Kingbee

Conceived and curated by Nic 707, the ingenious InstaFame Phantom Art continues to bring old school writers, along with a diverse range of younger artists, from NYC and beyond onto New York City subway trains.  Pictured above is Nic 707; several more images I captured while riding the 1 train last week follow:

South Carolina native Thomas Crouch

The legendary KingBee — with background by Nic 707

Veteran graffiti writer Spar One

Yonkers-based Fabian “Skaer” Verdejo

Brooklyn-based mixed-media artist Bianca Romero

Japanese artist Minori

Photos by Lois Stavsky

Note: Hailed in a range of media from WideWalls to the Huffington Post to the New York Times, our Street Art NYC App is now available for Android devices here.

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Hosted by James Top, Joey TDS and Poke IBM, the 38th Annual Graffiti Hall of Fame took place this past weekend in East Harlem. Pictured above is the work of Vase One and KingBee  (standing to the left of  Shiro on the ladder). Several more photos of images captured yesterday follow:

Shiro tags subway map

Skeme

Terrible T-Kid

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Break Uno

Delta 2 at work

And you can find more images from the historical two-day event on the StreetArtNYC Instagram.

Photos by Lois Stavsky

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Today, Saturday, June 9th, marks the ninth anniversary of the extraordinary community-driven Welling Court Mural Project, conceived and curated  by Ad Hoc Art. While visiting yesterday, travel and street photographer Karin du Maire aka Street Art Nomad captured several artists at work, as well as a few completed murals. Pictured above is the wonderfully talented Queen Andrea at work. Several more images follow:

John “Crash”  Matos — posing in front of his mural, based on a painting of his from 1980

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Joel Artista and Marc Evan at work on collaborative wall with Chris Soria

Netherlands-based Michel Velt at work

Cey Adams

KingBee at work

Peat Wollaeger aka Eyez

Herb Smith aka Veng, RWK, alongside his mural

Celebrate the launch of this model community-based mural project from 12pm – 8pm today at 11-98 Welling Court in Astoria, Queens. Check here for directions.

Photos by Karin du Maire

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The 3rd edition of Street Art Expo NYC took place yesterday afternoon at the Elks Lodge in Elmhurst, Queens. Visitors had the opportunity to meet dozens of artists and vendors and to purchase an amazing array of urban art in different media — from stickers to huge canvases. Here are a few images we captured:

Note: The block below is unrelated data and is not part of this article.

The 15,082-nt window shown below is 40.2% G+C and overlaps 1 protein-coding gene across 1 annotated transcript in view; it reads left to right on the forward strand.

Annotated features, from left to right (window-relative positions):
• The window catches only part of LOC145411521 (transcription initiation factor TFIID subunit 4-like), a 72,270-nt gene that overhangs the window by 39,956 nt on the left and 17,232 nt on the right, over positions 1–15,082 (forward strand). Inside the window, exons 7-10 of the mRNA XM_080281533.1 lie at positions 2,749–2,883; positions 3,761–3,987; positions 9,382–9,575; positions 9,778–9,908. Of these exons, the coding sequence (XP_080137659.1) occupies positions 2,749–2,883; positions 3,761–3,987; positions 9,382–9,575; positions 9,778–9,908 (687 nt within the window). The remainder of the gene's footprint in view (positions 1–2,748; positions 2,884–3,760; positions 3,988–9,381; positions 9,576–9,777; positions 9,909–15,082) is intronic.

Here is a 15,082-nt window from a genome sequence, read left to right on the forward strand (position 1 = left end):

Plasma Slug

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Murrz, tribute to Diva, RIP

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Epic Uno

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Turtle Caps

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Free5

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Kepts

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The Royal KingBee

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Jaylo, signed by KingBee

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Sponsors for the event included: Ironlak, TYO Toys,The Alski Show, Bombing Science and Stick Em Up.

Photo credits: 1-7 Lois Stavsky; 8 Tara Murray

Note: Hailed in a range of media from Wide Walls to the Huffington Post to the New York Times, our Street Art NYC App is now available for Android devices here.

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Hosting several renowned bands and musicians, Mount Vernon’s Mes Hall is also home to The Drip Project, an ever-evolving treasure trove of images painted by some of NYC’s best-known graffiti artists and most notorious bombers. Last week, we made our way to Mount Vernon to speak to Drip Project director Harris Lobel.

This is such an amazing space. What a treasure! How did you discover it?

I’ve known it for awhile. Several of my friends — who I grew up with in Riverdale — use it as a music studio.

And when did you begin curating it?

About six months ago.

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Riverdale — where you grew up — is quite void of graffiti. Do you remember where and when you first noticed it?

Yes! I was eight years old when I discovered a piece by Tracy 168 on 231th Street and Broadway. I fell in love with it at once, and kept on returning to it.

And these days you seem to love it all! Your personal Instagram, @streetart_photography, features quite a range of street art and graffiti. When did you become so engaged with it all?

When Banksy was here in NYC in 2013 for his Better Out Than In residency, I kept up with his new works daily. Then — after he left — I continued hunting and photographing works on the streets. Within a short period of time, I became thoroughly obsessed with graffiti and street art.

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We can certainly relate to that! How did you make contact with all the great writers who have painted here?

I’d met Plasma Slug awhile back, and he introduced me to many of the others. I also got the word out through my Instagram page.

Can you tell us something more about the Drip Project? What is the inspiration behind it? 

It’s basically a collective featuring artists whose styles I love. The inspiration to launch it came from the photography I’ve posted on my Instagram page and the response that it got.

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What do you see as your role? Where are you going?

I would like to promote the artists whose works I love by exhibiting their work and managing the placement of their works in gallery shows. I am also interested in producing a variety of original goods in different media that reflect their styles.

How does your family feel about this?

They love it! My father is a photographer and has been totally supportive.

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You’ve done an amazing job — so far — in reaching out to so many first-rate artists. What has been your greatest challenge in launching the Drip Project?

Getting folks to come out to Mount Vernon — as many haven’t been here before.  And providing artists with money for paint and transportation is another challenge.